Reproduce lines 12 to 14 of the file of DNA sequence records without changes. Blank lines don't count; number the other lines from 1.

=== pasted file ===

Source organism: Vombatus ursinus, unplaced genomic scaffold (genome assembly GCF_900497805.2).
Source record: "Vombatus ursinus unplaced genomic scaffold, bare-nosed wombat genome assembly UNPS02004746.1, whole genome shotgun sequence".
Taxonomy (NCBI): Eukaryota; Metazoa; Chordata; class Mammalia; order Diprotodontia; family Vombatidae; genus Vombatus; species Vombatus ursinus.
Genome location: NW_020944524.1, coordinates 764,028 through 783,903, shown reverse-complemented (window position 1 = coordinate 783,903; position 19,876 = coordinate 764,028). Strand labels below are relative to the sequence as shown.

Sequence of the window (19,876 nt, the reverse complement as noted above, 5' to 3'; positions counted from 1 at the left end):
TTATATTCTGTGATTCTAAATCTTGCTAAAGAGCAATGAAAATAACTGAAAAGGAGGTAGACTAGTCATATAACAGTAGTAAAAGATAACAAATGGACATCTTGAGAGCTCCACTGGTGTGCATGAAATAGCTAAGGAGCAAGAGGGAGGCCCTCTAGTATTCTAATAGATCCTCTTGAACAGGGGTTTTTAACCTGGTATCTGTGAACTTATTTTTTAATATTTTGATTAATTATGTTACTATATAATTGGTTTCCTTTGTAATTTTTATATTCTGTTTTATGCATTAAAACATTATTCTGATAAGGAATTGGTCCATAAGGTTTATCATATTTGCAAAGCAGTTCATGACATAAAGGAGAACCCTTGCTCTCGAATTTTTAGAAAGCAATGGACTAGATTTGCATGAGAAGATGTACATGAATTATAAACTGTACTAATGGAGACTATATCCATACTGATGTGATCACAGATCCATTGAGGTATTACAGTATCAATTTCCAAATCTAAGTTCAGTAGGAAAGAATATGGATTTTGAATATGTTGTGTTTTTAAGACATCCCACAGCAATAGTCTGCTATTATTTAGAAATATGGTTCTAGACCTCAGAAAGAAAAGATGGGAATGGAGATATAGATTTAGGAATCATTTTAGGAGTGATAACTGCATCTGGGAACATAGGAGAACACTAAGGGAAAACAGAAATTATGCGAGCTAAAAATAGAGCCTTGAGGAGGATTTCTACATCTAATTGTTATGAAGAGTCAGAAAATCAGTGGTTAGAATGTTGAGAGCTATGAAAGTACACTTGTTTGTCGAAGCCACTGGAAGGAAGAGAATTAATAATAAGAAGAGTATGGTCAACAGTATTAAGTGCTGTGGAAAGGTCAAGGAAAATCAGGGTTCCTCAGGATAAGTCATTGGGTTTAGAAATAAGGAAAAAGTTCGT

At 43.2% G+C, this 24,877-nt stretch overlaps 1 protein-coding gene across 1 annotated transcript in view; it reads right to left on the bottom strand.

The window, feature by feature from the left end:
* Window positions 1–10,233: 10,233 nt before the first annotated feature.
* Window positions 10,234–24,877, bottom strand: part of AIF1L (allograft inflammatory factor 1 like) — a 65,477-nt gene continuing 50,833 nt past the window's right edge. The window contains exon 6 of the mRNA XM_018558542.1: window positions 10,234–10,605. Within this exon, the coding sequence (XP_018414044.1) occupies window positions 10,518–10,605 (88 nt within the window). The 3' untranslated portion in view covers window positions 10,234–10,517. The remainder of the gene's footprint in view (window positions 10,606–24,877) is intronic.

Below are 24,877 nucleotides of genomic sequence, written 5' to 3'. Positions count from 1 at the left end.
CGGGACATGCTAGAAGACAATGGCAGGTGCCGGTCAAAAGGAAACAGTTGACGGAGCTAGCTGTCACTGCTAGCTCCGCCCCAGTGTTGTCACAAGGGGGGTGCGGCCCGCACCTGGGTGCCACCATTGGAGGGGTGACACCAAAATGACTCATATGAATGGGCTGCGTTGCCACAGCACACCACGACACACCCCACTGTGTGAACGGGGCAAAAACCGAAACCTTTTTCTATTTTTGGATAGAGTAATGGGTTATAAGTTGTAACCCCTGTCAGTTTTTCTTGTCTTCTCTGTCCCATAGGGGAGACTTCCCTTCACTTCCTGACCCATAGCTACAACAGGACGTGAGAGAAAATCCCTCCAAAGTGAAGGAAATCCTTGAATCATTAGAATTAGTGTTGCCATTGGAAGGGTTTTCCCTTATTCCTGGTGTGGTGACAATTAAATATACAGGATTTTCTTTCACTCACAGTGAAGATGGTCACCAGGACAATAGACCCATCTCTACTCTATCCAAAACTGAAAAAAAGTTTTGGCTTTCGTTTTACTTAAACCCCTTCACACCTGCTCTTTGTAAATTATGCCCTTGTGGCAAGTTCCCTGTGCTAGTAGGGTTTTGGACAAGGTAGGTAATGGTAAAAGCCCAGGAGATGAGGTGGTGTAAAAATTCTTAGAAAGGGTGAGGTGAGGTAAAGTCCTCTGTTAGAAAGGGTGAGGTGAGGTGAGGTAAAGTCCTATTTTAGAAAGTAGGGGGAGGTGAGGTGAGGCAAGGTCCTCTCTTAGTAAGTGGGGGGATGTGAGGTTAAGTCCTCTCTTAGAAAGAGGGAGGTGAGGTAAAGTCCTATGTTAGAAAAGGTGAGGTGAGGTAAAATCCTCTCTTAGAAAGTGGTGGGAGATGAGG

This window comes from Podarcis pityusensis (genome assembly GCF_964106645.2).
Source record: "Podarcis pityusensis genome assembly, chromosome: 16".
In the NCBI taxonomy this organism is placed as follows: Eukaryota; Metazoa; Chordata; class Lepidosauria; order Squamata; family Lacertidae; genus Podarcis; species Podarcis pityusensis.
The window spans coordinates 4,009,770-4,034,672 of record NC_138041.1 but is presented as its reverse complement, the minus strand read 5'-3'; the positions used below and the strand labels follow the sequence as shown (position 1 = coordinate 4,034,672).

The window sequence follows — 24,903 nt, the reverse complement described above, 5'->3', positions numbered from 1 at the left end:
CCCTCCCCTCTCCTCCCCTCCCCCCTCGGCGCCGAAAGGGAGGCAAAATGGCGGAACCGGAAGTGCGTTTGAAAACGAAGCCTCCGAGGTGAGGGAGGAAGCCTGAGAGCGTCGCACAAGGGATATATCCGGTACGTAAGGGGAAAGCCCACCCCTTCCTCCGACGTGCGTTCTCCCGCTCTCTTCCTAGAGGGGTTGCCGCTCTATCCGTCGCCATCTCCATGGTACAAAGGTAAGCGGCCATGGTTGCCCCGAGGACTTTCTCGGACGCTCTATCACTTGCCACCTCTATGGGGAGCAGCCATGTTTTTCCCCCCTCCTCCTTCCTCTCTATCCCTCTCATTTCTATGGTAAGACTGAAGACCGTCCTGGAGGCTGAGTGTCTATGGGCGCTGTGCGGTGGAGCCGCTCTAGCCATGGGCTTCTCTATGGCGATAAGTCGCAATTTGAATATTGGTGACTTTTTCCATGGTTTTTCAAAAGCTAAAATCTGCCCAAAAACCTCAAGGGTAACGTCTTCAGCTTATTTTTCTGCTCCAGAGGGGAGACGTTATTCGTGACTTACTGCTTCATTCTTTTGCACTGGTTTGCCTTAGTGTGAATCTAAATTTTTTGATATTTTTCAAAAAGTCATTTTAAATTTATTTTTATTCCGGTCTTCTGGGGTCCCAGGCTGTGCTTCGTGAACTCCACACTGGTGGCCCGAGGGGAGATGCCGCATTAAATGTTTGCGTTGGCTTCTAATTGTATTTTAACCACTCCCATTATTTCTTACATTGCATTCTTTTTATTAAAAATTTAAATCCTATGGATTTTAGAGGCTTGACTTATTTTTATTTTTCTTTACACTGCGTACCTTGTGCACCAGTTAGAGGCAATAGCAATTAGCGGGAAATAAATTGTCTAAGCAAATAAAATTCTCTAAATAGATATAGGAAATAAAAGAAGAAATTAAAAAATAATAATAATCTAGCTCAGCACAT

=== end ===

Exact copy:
CGGGACATGCTAGAAGACAATGGCAGGTGCCGGTCAAAAGGAAACAGTTGACGGAGCTAGCTGTCACTGCTAGCTCCGCCCCAGTGTTGTCACAAGGGGGGTGCGGCCCGCACCTGGGTGCCACCATTGGAGGGGTGACACCAAAATGACTCATATGAATGGGCTGCGTTGCCACAGCACACCACGACACACCCCACTGTGTGAACGGGGCAAAAACCGAAACCTTTTTCTATTTTTGGATAGAGTAATGGGTTATAAGTTGTAACCCCTGTCAGTTTTTCTTGTCTTCTCTGTCCCATAGGGGAGACTTCCCTTCACTTCCTGACCCATAGCTACAACAGGACGTGAGAGAAAATCCCTCCAAAGTGAAGGAAATCCTTGAATCATTAGAATTAGTGTTGCCATTGGAAGGGTTTTCCCTTATTCCTGGTGTGGTGACAATTAAATATACAGGATTTTCTTTCACTCACAGTGAAGATGGTCACCAGGACAATAGACCCATCTCTACTCTATCCAAAACTGAAAAAAAGTTTTGGCTTTCGTTTTACTTAAACCCCTTCACACCTGCTCTTTGTAAATTATGCCCTTGTGGCAAGTTCCCTGTGCTAGTAGGGTTTTGGACAAGGTAGGTAATGGTAAAAGCCCAGGAGATGAGGTGGTGTAAAAATTCTTAGAAAGGGTGAGGTGAGGTAAAGTCCTCTGTTAGAAAGGGTGAGGTGAGGTGAGGTAAAGTCCTATTTTAGAAAGTAGGGGGAGGTGAGGTGAGGCAAGGTCCTCTCTTAGTAAGTGGGGGGATGTGAGGTTAAGTCCTCTCTTAGAAAGAGGGAGGTGAGGTAAAGTCCTATGTTAGAAAAGGTGAGGTGAGGTAAAATCCTCTCTTAGAAAGTGGTGGGAGATGAGG

This window comes from Podarcis pityusensis (genome assembly GCF_964106645.2).
Source record: "Podarcis pityusensis genome assembly, chromosome: 16".